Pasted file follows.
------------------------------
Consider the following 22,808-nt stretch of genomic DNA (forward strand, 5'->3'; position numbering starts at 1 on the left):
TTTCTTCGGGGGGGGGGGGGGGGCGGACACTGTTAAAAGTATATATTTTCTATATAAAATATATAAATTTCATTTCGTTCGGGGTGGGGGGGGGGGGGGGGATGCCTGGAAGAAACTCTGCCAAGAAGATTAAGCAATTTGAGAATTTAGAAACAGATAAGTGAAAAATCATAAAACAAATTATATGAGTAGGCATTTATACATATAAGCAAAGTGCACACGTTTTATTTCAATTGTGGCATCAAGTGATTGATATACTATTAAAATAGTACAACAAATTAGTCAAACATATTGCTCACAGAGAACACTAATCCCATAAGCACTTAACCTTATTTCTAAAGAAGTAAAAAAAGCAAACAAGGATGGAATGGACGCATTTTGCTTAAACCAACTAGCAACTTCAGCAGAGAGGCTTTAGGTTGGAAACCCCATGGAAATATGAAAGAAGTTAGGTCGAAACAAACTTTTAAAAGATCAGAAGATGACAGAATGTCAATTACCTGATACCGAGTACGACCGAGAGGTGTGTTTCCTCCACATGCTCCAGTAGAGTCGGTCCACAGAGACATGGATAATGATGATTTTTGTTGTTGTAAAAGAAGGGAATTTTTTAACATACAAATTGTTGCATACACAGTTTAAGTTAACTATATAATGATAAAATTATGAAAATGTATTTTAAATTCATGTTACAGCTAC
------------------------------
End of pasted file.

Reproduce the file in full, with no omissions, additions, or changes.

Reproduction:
Consider the following 22,808-nt stretch of genomic DNA (forward strand, 5'->3'; position numbering starts at 1 on the left):
TTTCTTCGGGGGGGGGGGGGGGGCGGACACTGTTAAAAGTATATATTTTCTATATAAAATATATAAATTTCATTTCGTTCGGGGTGGGGGGGGGGGGGGGGATGCCTGGAAGAAACTCTGCCAAGAAGATTAAGCAATTTGAGAATTTAGAAACAGATAAGTGAAAAATCATAAAACAAATTATATGAGTAGGCATTTATACATATAAGCAAAGTGCACACGTTTTATTTCAATTGTGGCATCAAGTGATTGATATACTATTAAAATAGTACAACAAATTAGTCAAACATATTGCTCACAGAGAACACTAATCCCATAAGCACTTAACCTTATTTCTAAAGAAGTAAAAAAAGCAAACAAGGATGGAATGGACGCATTTTGCTTAAACCAACTAGCAACTTCAGCAGAGAGGCTTTAGGTTGGAAACCCCATGGAAATATGAAAGAAGTTAGGTCGAAACAAACTTTTAAAAGATCAGAAGATGACAGAATGTCAATTACCTGATACCGAGTACGACCGAGAGGTGTGTTTCCTCCACATGCTCCAGTAGAGTCGGTCCACAGAGACATGGATAATGATGATTTTTGTTGTTGTAAAAGAAGGGAATTTTTTAACATACAAATTGTTGCATACACAGTTTAAGTTAACTATATAATGATAAAATTATGAAAATGTATTTTAAATTCATGTTACAGCTAC